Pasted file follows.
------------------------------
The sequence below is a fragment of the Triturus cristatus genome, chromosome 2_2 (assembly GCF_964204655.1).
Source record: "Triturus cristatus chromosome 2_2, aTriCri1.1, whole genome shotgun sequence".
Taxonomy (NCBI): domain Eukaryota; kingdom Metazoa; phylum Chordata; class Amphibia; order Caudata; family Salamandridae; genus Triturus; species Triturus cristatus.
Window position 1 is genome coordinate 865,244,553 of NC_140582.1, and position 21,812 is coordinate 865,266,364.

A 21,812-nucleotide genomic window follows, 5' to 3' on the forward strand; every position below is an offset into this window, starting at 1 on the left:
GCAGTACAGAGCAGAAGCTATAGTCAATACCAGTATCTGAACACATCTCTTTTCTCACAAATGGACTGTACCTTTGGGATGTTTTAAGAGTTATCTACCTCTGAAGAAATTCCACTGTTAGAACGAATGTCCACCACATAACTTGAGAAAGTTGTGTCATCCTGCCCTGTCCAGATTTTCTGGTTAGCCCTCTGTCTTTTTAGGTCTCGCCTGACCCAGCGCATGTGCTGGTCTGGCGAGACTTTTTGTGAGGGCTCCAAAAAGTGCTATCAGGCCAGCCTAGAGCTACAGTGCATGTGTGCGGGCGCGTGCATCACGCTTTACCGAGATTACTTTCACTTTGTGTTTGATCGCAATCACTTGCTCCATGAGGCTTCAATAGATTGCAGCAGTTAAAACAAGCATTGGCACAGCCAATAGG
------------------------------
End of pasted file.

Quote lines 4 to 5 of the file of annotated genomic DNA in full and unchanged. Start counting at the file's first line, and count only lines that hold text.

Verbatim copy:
Window position 1 is genome coordinate 865,244,553 of NC_140582.1, and position 21,812 is coordinate 865,266,364.

A 21,812-nucleotide genomic window follows, 5' to 3' on the forward strand; every position below is an offset into this window, starting at 1 on the left: